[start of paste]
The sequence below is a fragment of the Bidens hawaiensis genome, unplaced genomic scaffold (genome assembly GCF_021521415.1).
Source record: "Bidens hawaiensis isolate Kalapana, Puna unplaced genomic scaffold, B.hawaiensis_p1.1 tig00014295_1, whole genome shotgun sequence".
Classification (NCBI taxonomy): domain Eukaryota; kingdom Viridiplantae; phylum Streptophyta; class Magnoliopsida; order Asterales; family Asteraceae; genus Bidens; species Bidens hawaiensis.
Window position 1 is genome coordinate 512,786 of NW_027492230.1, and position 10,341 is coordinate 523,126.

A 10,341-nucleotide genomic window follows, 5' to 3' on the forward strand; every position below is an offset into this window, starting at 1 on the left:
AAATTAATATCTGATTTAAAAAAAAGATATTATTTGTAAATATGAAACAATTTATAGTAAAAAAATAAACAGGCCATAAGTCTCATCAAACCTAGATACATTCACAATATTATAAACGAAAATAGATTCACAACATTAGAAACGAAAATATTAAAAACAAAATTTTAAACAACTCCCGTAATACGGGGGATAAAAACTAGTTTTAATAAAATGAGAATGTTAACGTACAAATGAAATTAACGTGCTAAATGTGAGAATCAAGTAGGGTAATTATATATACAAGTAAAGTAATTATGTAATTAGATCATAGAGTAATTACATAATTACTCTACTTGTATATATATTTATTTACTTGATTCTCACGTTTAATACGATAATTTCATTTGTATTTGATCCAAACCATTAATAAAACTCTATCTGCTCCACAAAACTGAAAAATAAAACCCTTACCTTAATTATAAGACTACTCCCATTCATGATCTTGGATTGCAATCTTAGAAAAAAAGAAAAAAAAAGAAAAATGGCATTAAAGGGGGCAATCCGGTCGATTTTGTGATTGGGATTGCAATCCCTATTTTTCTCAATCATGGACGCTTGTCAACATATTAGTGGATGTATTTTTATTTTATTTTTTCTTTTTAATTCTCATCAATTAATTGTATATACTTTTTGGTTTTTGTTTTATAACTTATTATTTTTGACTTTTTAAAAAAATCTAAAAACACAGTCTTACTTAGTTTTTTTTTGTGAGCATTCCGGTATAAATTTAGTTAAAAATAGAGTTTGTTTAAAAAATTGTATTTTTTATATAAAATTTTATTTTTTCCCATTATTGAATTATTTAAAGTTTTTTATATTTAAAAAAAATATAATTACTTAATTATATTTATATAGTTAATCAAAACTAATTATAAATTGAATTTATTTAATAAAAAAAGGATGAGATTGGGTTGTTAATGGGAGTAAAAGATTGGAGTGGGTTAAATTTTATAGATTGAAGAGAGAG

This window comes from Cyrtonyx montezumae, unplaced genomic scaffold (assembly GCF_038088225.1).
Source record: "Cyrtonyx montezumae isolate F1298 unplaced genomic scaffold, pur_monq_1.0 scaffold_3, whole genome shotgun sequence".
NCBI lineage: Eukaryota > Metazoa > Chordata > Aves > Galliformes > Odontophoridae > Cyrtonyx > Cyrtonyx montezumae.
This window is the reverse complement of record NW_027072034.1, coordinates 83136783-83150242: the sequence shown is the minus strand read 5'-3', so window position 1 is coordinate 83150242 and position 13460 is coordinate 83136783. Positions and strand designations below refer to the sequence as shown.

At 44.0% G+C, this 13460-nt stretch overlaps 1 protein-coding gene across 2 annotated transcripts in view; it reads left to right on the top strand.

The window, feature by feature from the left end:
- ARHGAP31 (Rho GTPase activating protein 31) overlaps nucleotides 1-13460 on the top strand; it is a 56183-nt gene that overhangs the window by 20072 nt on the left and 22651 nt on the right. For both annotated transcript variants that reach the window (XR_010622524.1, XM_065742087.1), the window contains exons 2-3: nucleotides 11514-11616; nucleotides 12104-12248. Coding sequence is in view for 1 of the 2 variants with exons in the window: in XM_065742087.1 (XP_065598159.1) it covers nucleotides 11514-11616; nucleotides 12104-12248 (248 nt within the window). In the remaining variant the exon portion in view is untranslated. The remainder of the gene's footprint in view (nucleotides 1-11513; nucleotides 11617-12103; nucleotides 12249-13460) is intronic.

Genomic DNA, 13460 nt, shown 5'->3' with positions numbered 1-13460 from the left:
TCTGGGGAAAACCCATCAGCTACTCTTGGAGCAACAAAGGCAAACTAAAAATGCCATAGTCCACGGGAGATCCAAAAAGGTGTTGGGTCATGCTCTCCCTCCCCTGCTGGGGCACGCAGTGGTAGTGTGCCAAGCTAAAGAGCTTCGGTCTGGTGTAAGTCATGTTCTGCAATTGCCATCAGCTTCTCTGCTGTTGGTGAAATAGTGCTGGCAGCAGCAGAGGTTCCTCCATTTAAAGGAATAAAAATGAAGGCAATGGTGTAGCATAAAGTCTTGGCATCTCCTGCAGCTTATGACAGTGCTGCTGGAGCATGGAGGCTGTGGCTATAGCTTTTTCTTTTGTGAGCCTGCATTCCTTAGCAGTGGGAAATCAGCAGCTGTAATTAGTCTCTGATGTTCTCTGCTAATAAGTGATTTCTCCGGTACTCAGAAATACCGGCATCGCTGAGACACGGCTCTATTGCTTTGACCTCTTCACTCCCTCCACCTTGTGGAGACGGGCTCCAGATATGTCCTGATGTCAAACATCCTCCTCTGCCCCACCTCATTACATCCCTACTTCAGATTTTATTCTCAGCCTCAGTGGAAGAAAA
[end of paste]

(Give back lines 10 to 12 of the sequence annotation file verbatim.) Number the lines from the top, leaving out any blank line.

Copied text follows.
This window is the reverse complement of record NW_027072034.1, coordinates 83136783-83150242: the sequence shown is the minus strand read 5'-3', so window position 1 is coordinate 83150242 and position 13460 is coordinate 83136783. Positions and strand designations below refer to the sequence as shown.

At 44.0% G+C, this 13460-nt stretch overlaps 1 protein-coding gene across 2 annotated transcripts in view; it reads left to right on the top strand.

The window, feature by feature from the left end: